WITH VIDEO: Local students’ films selected for competition

MPB’s “Can I Kick It?” Crew members (from left) Haley Bender, Ashton Oliver, Austin Bowley, and KeKe Stewart film a piece on dropout prevention with volunteers from Crystal Springs.

JACKSON, Miss. – Mississippi Public Broadcasting’s (MPB) original series “Can I Kick It?” is on a mission to end the high school dropout crisis in Mississippi.

 

Since 2011, MPB has been working with teams of high school students from around the state to encourage them to stay in school and provide them with leadership tools to influence their peers to do the same.

 

The teams, known as MPB’s “Can I Kick It?” Crews, are trained by MPB staff in film production, digital literacy, storytelling and leadership development to create film pieces that will appeal to their peers. With video cameras in hand, the students tell their own stories of trials and successes, share their ideas, and give a voice to their generation.

 

The students have produced 14 short films and documentaries and have organized eight town hall meetings in the Jackson Public School District over the past year. As a team, they aim to engage the community and encourage students, parents and educators alike to get behind the dropout prevention cause.  Some of those participating are from Hazlehurst City School District and Copiah County Schools in Crystal Springs.

 

MPB’s Yvetta Williams, who is the producer and director of the “Can I Kick It?” series, works with the Crews and guides them in their mission.

 

“Young people have something to say, and ‘Can I Kick It?’ gives them the platform to voice concerns about issues that are important to them,” says Williams. “The Crews allow young people to use their passion for films as a means to tell their stories, share their ideas and creativity.”

 

Most recently, the four of the Crews’ films were accepted into the American Graduate Student Film Festival, a national online video competition for students wanting to engage their peers about the dropout crisis.

 

Over the course of one weekend, a team from MPB and 20 Crew members filmed and produced four short films that shed light on the crisis from a student perspective.

 

Crew member Haley Bender of Jackson was one of those students.

 

“Students can play a big part in saving other students and themselves [from dropping out],” said Bender, 15. “I hope to get people to realize we are all in this together.” The title of Bender’s team’s film is “We Are All in this Together.”

 

Christina Montgomery, also of Jackson, feels that students need more encouragement when going to school becomes tough and hopes that the Crews’ films help viewers to change their perspective.

 

“There are many other sides to dropping out,” said Montgomery, who is 17. “[I want] people to see…how they can have an influence.”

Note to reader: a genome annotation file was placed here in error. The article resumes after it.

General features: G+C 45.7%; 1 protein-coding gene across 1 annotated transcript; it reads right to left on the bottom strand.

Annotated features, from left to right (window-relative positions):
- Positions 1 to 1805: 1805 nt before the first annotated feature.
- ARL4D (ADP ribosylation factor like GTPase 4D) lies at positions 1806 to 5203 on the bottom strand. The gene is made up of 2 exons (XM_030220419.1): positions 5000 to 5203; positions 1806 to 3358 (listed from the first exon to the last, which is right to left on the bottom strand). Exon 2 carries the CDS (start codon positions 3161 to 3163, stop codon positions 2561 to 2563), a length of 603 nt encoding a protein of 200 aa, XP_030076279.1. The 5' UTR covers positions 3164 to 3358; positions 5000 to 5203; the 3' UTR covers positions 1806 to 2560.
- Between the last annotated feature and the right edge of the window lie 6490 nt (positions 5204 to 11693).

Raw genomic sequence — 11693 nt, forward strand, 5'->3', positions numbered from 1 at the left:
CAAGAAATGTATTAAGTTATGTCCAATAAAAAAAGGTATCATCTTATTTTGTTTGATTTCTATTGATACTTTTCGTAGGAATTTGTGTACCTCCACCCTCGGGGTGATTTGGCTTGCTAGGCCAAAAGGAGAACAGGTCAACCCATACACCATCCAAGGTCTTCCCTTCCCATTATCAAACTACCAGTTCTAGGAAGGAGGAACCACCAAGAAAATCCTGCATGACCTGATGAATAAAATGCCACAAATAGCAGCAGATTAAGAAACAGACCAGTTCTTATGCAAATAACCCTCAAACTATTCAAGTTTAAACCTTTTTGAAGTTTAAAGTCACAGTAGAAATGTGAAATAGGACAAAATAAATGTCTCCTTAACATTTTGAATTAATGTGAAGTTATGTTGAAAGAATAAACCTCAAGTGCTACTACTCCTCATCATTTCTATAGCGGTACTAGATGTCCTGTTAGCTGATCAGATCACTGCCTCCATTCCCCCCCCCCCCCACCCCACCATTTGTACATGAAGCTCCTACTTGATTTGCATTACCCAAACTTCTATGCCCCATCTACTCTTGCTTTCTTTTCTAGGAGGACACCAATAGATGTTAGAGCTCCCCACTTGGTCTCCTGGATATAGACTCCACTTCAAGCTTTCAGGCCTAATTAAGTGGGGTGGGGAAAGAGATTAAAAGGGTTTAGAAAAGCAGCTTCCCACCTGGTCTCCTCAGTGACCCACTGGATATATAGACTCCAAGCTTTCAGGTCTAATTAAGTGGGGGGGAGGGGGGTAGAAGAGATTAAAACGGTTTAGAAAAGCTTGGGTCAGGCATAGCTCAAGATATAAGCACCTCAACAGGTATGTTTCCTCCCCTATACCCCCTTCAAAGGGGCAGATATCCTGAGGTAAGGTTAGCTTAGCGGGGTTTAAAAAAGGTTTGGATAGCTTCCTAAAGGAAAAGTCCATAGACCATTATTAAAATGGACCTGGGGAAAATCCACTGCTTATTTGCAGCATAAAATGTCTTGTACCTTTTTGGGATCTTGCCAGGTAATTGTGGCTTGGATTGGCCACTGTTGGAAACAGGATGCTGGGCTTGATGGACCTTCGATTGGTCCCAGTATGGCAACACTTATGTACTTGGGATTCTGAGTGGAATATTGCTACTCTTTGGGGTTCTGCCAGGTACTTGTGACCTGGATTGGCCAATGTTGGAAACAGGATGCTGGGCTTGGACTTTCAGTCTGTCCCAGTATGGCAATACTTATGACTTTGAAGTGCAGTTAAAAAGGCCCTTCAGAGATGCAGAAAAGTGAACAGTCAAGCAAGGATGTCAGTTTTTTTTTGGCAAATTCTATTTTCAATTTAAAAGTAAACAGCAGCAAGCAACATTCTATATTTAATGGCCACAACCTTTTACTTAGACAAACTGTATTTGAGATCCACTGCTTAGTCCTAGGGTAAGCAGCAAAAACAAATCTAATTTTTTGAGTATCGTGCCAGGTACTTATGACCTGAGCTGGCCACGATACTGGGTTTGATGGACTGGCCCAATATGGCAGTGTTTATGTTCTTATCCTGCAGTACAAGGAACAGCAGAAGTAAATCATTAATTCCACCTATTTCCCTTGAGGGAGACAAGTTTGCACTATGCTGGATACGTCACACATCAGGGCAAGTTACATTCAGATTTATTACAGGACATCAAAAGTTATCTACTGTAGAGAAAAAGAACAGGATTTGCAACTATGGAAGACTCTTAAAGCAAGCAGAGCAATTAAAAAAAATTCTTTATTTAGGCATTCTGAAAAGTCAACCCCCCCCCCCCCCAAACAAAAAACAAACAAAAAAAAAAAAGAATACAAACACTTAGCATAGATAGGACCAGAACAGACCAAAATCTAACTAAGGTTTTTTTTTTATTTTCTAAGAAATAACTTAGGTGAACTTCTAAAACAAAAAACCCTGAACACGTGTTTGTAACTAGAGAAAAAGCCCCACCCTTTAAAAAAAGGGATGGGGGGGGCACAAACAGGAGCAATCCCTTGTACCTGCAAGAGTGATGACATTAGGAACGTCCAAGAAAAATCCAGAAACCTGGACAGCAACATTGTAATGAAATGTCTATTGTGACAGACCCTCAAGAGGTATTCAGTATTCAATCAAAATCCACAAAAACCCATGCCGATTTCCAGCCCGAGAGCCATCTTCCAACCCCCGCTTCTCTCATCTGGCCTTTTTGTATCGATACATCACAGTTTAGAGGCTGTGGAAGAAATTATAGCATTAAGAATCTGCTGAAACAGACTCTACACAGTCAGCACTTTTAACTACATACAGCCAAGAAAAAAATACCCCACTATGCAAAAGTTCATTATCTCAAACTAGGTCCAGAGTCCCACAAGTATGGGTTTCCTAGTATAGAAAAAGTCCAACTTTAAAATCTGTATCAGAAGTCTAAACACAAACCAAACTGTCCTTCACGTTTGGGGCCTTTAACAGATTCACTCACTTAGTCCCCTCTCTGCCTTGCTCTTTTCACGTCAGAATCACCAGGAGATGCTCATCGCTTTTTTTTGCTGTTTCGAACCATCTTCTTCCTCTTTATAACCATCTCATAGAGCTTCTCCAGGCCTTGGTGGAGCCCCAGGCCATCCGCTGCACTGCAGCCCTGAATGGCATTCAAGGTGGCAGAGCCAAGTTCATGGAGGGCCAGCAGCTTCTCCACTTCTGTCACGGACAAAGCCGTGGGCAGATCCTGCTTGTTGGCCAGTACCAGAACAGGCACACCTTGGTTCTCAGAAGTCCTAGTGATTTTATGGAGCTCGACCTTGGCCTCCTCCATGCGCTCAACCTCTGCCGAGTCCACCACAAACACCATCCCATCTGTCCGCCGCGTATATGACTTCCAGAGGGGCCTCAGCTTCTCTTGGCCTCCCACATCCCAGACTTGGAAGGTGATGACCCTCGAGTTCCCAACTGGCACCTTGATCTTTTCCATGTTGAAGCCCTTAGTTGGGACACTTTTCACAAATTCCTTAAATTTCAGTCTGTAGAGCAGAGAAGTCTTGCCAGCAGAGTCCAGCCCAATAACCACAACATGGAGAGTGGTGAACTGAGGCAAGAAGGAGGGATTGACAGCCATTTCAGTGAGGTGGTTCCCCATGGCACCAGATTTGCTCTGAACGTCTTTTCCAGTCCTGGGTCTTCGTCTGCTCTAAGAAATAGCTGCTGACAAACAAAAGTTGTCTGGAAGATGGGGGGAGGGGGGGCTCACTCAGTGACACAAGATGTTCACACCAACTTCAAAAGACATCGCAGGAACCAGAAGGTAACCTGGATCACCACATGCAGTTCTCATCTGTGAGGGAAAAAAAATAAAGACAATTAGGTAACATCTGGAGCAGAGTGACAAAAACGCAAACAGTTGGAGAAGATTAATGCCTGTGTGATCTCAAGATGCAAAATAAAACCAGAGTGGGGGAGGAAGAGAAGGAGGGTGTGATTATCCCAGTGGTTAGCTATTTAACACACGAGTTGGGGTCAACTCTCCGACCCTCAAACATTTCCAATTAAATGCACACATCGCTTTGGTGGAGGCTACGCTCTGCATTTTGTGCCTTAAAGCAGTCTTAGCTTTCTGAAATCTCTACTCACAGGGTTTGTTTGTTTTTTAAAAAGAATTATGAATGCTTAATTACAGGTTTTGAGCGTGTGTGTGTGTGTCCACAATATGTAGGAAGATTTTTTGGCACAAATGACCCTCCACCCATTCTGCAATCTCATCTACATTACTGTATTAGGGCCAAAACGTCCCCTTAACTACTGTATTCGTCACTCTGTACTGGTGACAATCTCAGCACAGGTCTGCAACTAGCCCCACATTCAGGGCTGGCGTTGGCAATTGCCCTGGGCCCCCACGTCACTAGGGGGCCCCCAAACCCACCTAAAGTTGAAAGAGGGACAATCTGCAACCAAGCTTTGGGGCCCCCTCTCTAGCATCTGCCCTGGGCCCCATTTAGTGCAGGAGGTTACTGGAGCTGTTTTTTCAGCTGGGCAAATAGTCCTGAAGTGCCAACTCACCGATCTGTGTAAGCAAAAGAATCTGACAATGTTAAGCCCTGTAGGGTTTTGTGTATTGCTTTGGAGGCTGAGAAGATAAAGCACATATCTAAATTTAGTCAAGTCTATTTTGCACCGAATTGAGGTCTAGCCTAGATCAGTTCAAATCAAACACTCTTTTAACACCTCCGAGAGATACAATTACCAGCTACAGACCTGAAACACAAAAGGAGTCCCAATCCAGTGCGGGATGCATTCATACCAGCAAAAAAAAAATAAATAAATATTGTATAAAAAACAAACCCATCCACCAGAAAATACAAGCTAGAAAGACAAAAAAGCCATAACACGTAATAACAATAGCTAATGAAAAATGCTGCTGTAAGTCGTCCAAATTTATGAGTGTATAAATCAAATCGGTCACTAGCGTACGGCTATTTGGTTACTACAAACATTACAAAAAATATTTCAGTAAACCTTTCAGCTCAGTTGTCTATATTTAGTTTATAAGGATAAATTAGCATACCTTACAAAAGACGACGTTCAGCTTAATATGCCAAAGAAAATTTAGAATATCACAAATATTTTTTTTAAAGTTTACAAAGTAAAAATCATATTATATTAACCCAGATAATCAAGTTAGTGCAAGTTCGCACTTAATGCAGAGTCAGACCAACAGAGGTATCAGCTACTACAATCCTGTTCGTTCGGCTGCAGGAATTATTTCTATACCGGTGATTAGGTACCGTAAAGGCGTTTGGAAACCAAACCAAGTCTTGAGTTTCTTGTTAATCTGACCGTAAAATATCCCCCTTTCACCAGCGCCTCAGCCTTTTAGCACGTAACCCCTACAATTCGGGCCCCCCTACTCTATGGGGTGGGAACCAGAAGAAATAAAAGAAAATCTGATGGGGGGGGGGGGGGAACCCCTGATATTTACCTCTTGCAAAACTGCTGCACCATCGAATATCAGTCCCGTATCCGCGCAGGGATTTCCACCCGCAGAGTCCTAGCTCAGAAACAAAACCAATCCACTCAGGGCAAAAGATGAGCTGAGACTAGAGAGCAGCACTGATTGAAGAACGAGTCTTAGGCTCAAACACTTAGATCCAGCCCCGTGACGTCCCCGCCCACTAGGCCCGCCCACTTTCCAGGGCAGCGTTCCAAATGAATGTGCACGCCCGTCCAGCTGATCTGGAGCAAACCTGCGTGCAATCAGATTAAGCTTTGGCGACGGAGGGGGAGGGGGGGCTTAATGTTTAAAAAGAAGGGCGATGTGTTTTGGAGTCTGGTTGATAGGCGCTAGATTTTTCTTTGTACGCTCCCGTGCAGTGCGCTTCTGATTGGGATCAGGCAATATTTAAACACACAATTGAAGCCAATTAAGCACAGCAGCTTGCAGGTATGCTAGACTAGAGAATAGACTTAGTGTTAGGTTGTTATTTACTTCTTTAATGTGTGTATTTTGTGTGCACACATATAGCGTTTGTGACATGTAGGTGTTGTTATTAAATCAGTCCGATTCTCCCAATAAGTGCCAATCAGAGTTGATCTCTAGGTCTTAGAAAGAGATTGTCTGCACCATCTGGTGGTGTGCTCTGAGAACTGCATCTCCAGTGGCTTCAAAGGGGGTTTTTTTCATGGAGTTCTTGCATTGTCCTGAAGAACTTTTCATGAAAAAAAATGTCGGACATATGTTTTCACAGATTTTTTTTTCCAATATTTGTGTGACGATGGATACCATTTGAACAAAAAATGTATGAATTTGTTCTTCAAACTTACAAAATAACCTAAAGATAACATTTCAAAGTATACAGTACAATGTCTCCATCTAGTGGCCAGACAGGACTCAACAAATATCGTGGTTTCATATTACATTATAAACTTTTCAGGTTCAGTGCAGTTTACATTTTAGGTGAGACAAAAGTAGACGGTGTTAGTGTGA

The films are now being showcased and judged for the festival via YouTube. Voting is open to the public from March 18-25, and overall winners will be selected by popular vote according to the most “likes” on YouTube at www.youtube.com/AGFF2013.

 

“The film festival allows students to present their solutions to the struggles that they face in today’s society,” added Williams. “MPB is thrilled to give them the opportunity to share their creations and exhibit their potential as filmmakers to a national audience.”

 

More information on the festival can be found at www.180schooldays.org/filmfestival.

 

An estimated 37 percent of Mississippi high school students drop out of school before graduation. Through initiatives such as “Can I Kick It?” and the student “Can I Kick It?” Crews, MPB hopes to reverse the current dropout trend.

 

Mississippi Public Broadcasting (MPB) provides relevant instructional and public affairs programming to Mississippians through its statewide television and radio network.  MPB enhances the work of educators, students, parents and learners of all ages by providing informative programming and educational resources.  MPB’s locally-produced programming focuses on the people, resources and attractions that reflect Mississippi’s unique culture and diverse heritage. Children’s television programs constitute a major portion of the daytime and weekend morning schedules.  MPB provides a valuable resource to Mississippians in disseminating information as part of the state’s emergency preparedness and response system. Since 1970, MPB has won over 400 national, regional and statewide awards, including Emmy®, Edward R. Murrow and Parents’ Choice® Awards.

 

“Can I Kick It?” is an original MPB production aimed at influencing potential dropouts to stay in school. Its laid-back, hip-hop style is mixed with a fresh, edgy feel as prominent Mississippians tell their own stories of successes, struggles, setbacks, barriers and triumphs. Each individual gives a testimony as a means of inspiring and raising the self-esteem of young men and women who are at risk of dropping out of school. To view “Can I Kick It,” or to find out more about the production, visit www.mpbonline.org/CanIKickIt.

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